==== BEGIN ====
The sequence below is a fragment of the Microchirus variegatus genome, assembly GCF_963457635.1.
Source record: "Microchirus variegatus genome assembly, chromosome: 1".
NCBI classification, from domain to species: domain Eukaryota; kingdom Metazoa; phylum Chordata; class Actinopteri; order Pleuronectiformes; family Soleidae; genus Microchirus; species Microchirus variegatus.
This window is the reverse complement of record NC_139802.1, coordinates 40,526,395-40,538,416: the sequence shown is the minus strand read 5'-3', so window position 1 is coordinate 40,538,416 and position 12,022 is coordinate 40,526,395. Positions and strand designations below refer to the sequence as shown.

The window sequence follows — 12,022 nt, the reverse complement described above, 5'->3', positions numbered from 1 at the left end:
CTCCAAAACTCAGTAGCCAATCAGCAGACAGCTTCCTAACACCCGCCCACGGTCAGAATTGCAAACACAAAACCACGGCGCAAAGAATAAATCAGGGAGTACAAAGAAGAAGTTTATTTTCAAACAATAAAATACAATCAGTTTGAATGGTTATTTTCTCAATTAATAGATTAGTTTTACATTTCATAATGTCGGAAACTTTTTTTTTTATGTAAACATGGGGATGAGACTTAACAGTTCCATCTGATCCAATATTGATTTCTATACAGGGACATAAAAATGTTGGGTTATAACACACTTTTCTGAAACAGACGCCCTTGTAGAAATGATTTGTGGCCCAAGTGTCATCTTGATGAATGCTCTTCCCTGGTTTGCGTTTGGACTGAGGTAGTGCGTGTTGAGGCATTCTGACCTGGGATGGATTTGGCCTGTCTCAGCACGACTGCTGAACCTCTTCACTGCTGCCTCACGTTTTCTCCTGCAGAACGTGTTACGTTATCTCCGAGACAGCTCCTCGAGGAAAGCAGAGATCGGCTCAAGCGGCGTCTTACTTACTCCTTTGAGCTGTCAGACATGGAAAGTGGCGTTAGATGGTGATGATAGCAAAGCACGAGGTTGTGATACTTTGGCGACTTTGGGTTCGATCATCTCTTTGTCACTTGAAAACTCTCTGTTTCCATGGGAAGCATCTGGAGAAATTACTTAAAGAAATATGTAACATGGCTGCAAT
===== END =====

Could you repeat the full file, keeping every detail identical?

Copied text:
The sequence below is a fragment of the Microchirus variegatus genome, assembly GCF_963457635.1.
Source record: "Microchirus variegatus genome assembly, chromosome: 1".
NCBI classification, from domain to species: domain Eukaryota; kingdom Metazoa; phylum Chordata; class Actinopteri; order Pleuronectiformes; family Soleidae; genus Microchirus; species Microchirus variegatus.
This window is the reverse complement of record NC_139802.1, coordinates 40,526,395-40,538,416: the sequence shown is the minus strand read 5'-3', so window position 1 is coordinate 40,538,416 and position 12,022 is coordinate 40,526,395. Positions and strand designations below refer to the sequence as shown.

The window sequence follows — 12,022 nt, the reverse complement described above, 5'->3', positions numbered from 1 at the left end:
CTCCAAAACTCAGTAGCCAATCAGCAGACAGCTTCCTAACACCCGCCCACGGTCAGAATTGCAAACACAAAACCACGGCGCAAAGAATAAATCAGGGAGTACAAAGAAGAAGTTTATTTTCAAACAATAAAATACAATCAGTTTGAATGGTTATTTTCTCAATTAATAGATTAGTTTTACATTTCATAATGTCGGAAACTTTTTTTTTTATGTAAACATGGGGATGAGACTTAACAGTTCCATCTGATCCAATATTGATTTCTATACAGGGACATAAAAATGTTGGGTTATAACACACTTTTCTGAAACAGACGCCCTTGTAGAAATGATTTGTGGCCCAAGTGTCATCTTGATGAATGCTCTTCCCTGGTTTGCGTTTGGACTGAGGTAGTGCGTGTTGAGGCATTCTGACCTGGGATGGATTTGGCCTGTCTCAGCACGACTGCTGAACCTCTTCACTGCTGCCTCACGTTTTCTCCTGCAGAACGTGTTACGTTATCTCCGAGACAGCTCCTCGAGGAAAGCAGAGATCGGCTCAAGCGGCGTCTTACTTACTCCTTTGAGCTGTCAGACATGGAAAGTGGCGTTAGATGGTGATGATAGCAAAGCACGAGGTTGTGATACTTTGGCGACTTTGGGTTCGATCATCTCTTTGTCACTTGAAAACTCTCTGTTTCCATGGGAAGCATCTGGAGAAATTACTTAAAGAAATATGTAACATGGCTGCAAT